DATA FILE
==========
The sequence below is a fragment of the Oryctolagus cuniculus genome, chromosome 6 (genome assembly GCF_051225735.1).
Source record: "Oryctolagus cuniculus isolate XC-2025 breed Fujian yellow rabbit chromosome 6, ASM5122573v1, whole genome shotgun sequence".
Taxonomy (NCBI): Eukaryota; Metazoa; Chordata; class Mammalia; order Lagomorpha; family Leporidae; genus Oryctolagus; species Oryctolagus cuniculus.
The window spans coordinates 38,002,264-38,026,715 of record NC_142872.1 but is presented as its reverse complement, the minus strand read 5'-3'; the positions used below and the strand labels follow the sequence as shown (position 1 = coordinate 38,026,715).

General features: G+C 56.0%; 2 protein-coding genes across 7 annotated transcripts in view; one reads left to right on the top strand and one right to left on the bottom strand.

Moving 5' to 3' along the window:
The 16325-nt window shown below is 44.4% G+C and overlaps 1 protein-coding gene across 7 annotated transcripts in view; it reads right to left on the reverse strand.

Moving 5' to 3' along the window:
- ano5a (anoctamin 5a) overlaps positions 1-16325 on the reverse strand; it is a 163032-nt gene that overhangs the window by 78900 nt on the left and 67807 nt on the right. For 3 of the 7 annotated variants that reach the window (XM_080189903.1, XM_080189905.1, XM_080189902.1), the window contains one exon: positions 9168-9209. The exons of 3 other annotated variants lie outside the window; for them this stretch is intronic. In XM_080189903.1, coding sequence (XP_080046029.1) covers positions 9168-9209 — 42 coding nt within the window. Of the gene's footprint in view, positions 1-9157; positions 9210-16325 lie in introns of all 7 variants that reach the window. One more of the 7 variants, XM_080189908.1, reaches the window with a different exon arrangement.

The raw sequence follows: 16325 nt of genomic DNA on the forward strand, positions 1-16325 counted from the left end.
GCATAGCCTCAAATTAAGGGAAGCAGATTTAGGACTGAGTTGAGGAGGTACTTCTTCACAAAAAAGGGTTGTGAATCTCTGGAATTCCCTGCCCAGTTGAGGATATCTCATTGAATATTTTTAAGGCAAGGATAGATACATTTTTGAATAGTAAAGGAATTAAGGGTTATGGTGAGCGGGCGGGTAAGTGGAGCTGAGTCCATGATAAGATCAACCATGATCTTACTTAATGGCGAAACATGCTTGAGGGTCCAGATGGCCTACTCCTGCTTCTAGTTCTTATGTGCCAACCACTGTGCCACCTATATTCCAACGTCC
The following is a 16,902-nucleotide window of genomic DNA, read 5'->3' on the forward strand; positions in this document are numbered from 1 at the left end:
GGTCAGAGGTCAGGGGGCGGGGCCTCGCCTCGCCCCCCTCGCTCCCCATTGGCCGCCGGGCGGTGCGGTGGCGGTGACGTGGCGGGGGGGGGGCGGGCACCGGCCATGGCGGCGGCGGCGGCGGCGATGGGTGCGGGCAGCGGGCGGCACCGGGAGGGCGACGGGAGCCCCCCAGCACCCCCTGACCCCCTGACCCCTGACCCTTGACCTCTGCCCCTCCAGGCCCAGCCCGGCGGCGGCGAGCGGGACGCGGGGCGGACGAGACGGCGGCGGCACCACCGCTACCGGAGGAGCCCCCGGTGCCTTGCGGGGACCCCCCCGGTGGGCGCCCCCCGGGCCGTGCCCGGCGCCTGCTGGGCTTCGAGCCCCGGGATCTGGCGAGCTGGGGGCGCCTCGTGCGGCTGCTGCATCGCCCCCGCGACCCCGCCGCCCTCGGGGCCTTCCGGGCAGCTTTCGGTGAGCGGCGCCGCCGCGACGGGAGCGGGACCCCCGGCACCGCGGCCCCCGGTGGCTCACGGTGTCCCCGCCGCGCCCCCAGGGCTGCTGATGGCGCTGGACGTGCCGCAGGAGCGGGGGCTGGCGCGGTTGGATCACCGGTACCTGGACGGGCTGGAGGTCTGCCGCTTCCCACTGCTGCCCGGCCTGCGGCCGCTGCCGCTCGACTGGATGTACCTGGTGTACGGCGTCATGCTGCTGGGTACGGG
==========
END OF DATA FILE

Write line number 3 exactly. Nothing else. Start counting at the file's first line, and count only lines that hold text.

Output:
Taxonomy (NCBI): Eukaryota; Metazoa; Chordata; class Mammalia; order Lagomorpha; family Leporidae; genus Oryctolagus; species Oryctolagus cuniculus.